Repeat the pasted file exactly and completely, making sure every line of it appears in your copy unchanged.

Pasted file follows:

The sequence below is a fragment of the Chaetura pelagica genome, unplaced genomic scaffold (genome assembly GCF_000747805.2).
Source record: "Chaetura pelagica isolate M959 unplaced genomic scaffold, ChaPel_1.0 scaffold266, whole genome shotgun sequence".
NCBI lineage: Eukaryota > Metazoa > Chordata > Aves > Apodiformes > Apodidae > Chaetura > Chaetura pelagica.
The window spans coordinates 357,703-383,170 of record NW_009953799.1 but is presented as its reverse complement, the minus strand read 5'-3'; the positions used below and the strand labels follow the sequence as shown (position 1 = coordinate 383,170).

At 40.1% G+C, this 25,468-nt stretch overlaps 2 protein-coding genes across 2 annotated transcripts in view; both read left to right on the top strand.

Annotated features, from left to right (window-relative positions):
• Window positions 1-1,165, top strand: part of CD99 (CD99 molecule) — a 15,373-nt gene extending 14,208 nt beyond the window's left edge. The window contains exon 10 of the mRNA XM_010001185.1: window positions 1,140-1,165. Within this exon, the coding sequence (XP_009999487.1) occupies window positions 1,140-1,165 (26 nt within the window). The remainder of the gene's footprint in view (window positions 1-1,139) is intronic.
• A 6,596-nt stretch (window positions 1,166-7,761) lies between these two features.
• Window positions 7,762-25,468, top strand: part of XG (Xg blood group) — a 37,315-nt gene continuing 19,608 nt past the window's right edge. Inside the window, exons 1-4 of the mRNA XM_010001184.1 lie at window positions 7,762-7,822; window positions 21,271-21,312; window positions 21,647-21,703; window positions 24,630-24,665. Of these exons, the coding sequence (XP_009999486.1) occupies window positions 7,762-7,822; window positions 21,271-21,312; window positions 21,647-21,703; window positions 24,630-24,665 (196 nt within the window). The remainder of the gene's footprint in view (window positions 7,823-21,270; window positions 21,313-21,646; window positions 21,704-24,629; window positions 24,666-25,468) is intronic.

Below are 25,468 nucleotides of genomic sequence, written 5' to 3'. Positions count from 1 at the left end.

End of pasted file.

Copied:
The sequence below is a fragment of the Chaetura pelagica genome, unplaced genomic scaffold (genome assembly GCF_000747805.2).
Source record: "Chaetura pelagica isolate M959 unplaced genomic scaffold, ChaPel_1.0 scaffold266, whole genome shotgun sequence".
NCBI lineage: Eukaryota > Metazoa > Chordata > Aves > Apodiformes > Apodidae > Chaetura > Chaetura pelagica.
The window spans coordinates 357,703-383,170 of record NW_009953799.1 but is presented as its reverse complement, the minus strand read 5'-3'; the positions used below and the strand labels follow the sequence as shown (position 1 = coordinate 383,170).

At 40.1% G+C, this 25,468-nt stretch overlaps 2 protein-coding genes across 2 annotated transcripts in view; both read left to right on the top strand.

Annotated features, from left to right (window-relative positions):
• Window positions 1-1,165, top strand: part of CD99 (CD99 molecule) — a 15,373-nt gene extending 14,208 nt beyond the window's left edge. The window contains exon 10 of the mRNA XM_010001185.1: window positions 1,140-1,165. Within this exon, the coding sequence (XP_009999487.1) occupies window positions 1,140-1,165 (26 nt within the window). The remainder of the gene's footprint in view (window positions 1-1,139) is intronic.
• A 6,596-nt stretch (window positions 1,166-7,761) lies between these two features.
• Window positions 7,762-25,468, top strand: part of XG (Xg blood group) — a 37,315-nt gene continuing 19,608 nt past the window's right edge. Inside the window, exons 1-4 of the mRNA XM_010001184.1 lie at window positions 7,762-7,822; window positions 21,271-21,312; window positions 21,647-21,703; window positions 24,630-24,665. Of these exons, the coding sequence (XP_009999486.1) occupies window positions 7,762-7,822; window positions 21,271-21,312; window positions 21,647-21,703; window positions 24,630-24,665 (196 nt within the window). The remainder of the gene's footprint in view (window positions 7,823-21,270; window positions 21,313-21,646; window positions 21,704-24,629; window positions 24,666-25,468) is intronic.

Below are 25,468 nucleotides of genomic sequence, written 5' to 3'. Positions count from 1 at the left end.